Lots of places around Maryland...

BOMBS BURSTING (AND MORE):

July 04, 1992

BOMBS BURSTING (AND MORE): Lots of places around Maryland have fireworks and July Fourth celebrations scheduled today, but in recent years the Harbor's had the biggest of all.

This year promises to be no different.

Zambelli Internationale fireworks starting about 9:30 tonight draw the big crowd (an estimated 200,000 last year). In case you're a stay-at-home, the fireworks have gotten to be such a big deal they'll be televised this year, on WNUV-TV, Channel 54.

Starting at midday, check out:

* Cars. An Antique and Classic Vehicle Rally from noon to 5 p.m., featuring historic sport cars and some hot rods, on the Sam Smith parking lot, next to Harborplace's Light Street Pavilion.

* Entertainment. At the amphitheater, between Harborplace's pavilions, catch the a capella tunes of Regency between 11 a.m. and 1 p.m. Mosey back between 1:30 p.m. and 4 p.m. for a little abracadabra and some juggling, too, from Variety in Motion.

* Big band sounds. For night-comers, start early -- about 7:30 p.m. -- at the amphitheater to hear the Tom Cunningham Orchestra.

You'll find more amphitheater entertainment tomorrow, too.

(Oh, yes: In case it rains on tonight's fireworks, show up tomorrow night, same time, same place.)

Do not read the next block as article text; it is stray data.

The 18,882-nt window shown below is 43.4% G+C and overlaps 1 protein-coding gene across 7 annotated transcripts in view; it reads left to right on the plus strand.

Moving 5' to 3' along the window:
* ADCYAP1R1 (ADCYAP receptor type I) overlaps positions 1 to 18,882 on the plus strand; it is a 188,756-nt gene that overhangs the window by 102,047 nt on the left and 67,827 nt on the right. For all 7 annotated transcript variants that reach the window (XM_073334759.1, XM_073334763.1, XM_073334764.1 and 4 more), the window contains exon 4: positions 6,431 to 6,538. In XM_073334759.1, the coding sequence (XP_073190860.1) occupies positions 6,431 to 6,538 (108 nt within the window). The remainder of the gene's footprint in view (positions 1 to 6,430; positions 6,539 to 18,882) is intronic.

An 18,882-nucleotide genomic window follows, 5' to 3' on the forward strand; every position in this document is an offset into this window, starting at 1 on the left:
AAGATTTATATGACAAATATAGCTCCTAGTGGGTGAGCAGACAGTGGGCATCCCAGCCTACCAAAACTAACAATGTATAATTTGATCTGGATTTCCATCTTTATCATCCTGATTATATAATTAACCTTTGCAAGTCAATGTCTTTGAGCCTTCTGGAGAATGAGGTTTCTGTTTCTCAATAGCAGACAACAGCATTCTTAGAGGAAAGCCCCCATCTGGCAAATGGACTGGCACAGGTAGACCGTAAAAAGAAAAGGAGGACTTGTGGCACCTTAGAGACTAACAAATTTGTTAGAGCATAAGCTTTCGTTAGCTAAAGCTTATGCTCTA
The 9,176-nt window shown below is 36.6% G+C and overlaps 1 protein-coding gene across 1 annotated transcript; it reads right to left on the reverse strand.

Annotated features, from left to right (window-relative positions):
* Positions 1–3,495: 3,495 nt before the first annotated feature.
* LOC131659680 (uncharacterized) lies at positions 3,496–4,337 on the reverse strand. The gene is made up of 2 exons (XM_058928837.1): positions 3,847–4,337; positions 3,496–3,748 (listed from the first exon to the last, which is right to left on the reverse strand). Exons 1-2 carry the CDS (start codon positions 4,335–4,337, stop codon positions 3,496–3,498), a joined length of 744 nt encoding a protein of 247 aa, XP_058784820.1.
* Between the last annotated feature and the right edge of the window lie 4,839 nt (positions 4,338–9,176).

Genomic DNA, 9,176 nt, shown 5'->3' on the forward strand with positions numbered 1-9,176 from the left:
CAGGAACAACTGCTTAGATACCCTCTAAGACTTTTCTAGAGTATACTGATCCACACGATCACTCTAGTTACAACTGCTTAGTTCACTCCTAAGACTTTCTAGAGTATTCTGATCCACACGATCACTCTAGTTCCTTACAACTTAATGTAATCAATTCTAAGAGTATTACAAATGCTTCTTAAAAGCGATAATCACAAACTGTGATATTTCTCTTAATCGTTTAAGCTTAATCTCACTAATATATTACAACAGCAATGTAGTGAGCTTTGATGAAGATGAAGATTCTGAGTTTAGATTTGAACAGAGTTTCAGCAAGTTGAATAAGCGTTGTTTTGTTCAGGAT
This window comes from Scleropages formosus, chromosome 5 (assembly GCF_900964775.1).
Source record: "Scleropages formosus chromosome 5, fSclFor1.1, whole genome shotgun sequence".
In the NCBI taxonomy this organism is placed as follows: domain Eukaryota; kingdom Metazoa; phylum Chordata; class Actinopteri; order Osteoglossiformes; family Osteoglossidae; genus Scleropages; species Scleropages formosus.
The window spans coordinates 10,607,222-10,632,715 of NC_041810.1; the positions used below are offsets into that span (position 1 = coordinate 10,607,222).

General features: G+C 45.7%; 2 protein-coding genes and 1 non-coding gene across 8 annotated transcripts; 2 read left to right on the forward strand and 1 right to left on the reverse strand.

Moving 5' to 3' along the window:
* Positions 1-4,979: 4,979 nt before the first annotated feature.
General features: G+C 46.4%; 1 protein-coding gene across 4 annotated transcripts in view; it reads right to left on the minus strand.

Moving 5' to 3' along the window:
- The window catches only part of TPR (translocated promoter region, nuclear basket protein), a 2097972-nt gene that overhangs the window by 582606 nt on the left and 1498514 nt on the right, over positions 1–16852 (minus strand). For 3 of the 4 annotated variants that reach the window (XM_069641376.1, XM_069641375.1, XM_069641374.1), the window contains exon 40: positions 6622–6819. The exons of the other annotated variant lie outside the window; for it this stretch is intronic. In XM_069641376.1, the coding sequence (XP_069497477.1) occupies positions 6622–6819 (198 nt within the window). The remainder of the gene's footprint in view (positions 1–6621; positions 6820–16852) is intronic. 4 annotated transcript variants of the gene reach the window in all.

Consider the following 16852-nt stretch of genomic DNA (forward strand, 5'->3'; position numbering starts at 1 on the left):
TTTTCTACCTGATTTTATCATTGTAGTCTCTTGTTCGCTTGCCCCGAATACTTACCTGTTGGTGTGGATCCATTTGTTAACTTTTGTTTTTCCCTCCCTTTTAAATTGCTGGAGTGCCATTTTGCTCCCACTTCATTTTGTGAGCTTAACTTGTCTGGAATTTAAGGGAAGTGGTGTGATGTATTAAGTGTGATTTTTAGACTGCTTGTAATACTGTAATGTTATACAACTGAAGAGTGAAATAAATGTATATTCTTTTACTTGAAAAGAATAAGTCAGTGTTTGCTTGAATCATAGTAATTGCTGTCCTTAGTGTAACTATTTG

HIDDEN TREASURE: While awaiting fireworks, look for a full-size sailboat mast and rigging just off Key Highway near the Rusty Scupper Restaurant.

The dramatic mast is centerpiece of a surprisingly peaceful Inner Harbor acre -- a memorial to crew members lost when the Pride of Baltimore sank May 14, 1986 -- and the surrounding Rash Field Garden.

This city-maintained, formal garden has some 55 different types of plants any flower lover can enjoy during the summer. You'll find not only the hot, typical colors of marigolds and begonias, but ornamental grasses and even old-time hollyhocks -- just like those grandma grew.

This is peak time to visit -- free. You might even walk away with new inspiration for a garden of your own.

TAKE A TRIP DOWN UNDER: Not in Australia, but in the belly of a submarine. The HMCS Ojibwa, an Oberon-class Canadian submarine, will be docked at Harrison's Pier 5 and will be open for free public tours from 1 to 4 p.m. today and tomorrow.

This 270-foot, diesel-electric sub is the oldest of the three such vessels Canada owns. The Ojibwa went into service in 1965.

The vessel arrived yesterday and will depart July 7. Information: 837-4636.

FREE MUSIC: The La Provence Thursday Night Concert Series at Hopkins Plaza features Kim Waters and his smooth jazz saxophone melodies next Thursday, July 9. Add a little R&B from vocalist Leslie Tanner, and you've got a perfect evening.

The music starts at 7 p.m., runs till 10 p.m., on a stage you'll find between between Hopkins Place and Baltimore and Charles streets. Information: 837-4636. In case of bad weather, call 837-6600.

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